Home Technology Google receives 281,000 people requests for the removal 1.1 million URLs

Google receives 281,000 people requests for the removal 1.1 million URLs

According to the advocacy group Consumer WatchDog, Google’s failure to offer its users in the US the same ‘right to be forgotten’ protection allowed in Europe clearly violates the US law on unfair and deceptive trade practices. On Tuesday, the organization submitted a complaint to the Federal Trade Commission (FTC), asking them to look into the matter.

The ‘right to be forgotten’ essentially enables citizens to ask search engines to remove any links related to personal information about users that is “inaccurate, inadequate, irrelevant or excessive.” According to a 2014 ruling by European Court of Justice, the Europeans right to be forgotten was confirmed on May 13 that year in favor of a Spanish woman who expressed her concern over search results linking her to information about a long-resolved property repossession which were irrelevant and asked to be removed. From then on, Google began fielding URL removal requests from users in Europe.

Shortly afterward, the search engine giant has received 281,242 requests from users in Europe for permanent removal of these links and evaluated more than a million URLs, according to its latest transparency report. It then agreed to remove 41.3 percent of those link requests.

The Mountain View giant can easily ‘honor’ such kind of requests for the US as well, says Consumer WatchDog.

“Removal won’t always happen, but the balance Google has found between privacy and the public’s right to know demonstrates Google can make the right to be forgotten or right to relevancy work in the United States,” Consumer Watchdog Privacy Project Director John Simpson said in his request to the FTC. “The Internet giant’s current approach of refusing to do so while claiming to protect users’ privacy is both unfair and deceptive.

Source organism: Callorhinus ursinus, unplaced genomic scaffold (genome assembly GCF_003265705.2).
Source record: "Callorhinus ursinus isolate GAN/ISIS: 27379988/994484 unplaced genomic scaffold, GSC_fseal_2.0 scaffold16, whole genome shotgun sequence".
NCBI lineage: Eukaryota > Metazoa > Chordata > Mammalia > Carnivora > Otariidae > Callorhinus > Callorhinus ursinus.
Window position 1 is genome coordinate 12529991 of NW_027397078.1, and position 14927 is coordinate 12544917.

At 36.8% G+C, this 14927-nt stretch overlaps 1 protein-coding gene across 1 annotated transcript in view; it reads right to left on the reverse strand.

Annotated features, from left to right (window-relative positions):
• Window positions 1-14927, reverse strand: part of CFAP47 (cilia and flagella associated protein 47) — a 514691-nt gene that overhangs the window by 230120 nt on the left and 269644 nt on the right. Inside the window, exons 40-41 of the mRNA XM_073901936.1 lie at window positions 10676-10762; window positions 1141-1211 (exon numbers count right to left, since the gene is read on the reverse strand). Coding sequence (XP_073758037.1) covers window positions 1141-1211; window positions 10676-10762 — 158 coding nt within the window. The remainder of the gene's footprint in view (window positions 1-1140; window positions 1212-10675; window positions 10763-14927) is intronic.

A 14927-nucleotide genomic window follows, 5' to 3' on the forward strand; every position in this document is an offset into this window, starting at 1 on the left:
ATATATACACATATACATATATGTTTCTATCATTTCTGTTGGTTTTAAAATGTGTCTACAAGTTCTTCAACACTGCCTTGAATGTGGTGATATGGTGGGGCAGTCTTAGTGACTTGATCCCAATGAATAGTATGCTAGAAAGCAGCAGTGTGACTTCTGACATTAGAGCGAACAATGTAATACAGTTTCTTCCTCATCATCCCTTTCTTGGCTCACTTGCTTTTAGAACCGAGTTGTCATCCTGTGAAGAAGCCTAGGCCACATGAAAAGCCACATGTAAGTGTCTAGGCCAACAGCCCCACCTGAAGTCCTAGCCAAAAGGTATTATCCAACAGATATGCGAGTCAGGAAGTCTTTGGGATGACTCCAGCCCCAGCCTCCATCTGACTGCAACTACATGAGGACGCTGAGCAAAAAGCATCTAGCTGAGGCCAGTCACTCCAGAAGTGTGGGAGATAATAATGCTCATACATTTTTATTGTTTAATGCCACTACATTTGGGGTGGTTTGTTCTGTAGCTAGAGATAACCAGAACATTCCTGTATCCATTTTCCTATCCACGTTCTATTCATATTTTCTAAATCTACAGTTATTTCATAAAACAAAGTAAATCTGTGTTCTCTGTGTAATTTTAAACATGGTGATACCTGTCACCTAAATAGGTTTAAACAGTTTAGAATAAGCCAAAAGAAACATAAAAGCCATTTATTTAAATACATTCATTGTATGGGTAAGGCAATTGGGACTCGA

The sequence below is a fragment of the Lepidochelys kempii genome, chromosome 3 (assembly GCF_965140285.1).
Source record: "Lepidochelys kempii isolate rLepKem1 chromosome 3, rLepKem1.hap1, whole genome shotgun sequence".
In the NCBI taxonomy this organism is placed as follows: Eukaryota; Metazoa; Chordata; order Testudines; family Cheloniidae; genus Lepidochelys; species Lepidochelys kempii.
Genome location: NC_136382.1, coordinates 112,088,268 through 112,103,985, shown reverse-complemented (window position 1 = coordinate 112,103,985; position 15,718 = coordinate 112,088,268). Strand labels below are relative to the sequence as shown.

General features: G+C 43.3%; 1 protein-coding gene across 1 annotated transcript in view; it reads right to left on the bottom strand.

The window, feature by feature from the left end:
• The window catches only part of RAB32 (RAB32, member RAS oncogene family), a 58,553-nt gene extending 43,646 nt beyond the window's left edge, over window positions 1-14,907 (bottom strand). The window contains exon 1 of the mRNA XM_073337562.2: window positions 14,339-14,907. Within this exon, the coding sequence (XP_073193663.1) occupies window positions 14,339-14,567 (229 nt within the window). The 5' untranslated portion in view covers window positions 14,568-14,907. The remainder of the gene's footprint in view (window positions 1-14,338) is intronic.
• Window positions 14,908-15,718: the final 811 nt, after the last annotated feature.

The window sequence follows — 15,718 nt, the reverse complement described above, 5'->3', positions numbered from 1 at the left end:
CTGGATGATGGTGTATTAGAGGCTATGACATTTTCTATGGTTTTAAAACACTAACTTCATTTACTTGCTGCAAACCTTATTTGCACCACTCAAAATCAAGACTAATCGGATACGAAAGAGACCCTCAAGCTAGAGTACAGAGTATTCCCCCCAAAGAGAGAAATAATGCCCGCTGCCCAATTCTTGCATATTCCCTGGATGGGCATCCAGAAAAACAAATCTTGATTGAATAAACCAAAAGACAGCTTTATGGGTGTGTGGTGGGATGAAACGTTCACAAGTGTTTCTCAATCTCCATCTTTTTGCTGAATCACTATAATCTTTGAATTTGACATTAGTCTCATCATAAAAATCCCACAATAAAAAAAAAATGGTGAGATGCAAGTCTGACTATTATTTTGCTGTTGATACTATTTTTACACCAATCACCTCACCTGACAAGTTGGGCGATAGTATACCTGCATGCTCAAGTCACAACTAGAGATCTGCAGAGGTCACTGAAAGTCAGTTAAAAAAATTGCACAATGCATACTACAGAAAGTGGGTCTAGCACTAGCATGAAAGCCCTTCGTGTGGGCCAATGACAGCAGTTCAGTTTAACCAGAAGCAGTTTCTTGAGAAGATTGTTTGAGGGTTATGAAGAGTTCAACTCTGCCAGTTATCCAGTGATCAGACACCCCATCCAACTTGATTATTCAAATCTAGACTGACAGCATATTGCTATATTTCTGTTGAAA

Simpson further added that not offering basic privacy tools in the US, while providing it to millions of users across Europe is an ‘unfair practice’, giving several examples of users who have been harmed by Google’s inadequacy to remove right to be forgotten requests in the United States.  Among them included a school guidance counselor who lost her job because photos dating back 20 years when she used to be a lingerie model surfaced online.

Hence after Europe, it might be America’s turn to enjoy the ‘right to be forgotten. Though ‘it does not remove content from the Web’, Simpson stated in a complaint.

In a letter sent today to the FCC, John Simpson argued his case that despite Google’s claims that it is dedicated to users’ privacy, its unwillingness to allow American users remove inappropriate results is rather hypocritical. Google it seems is ‘Being Evil’ again.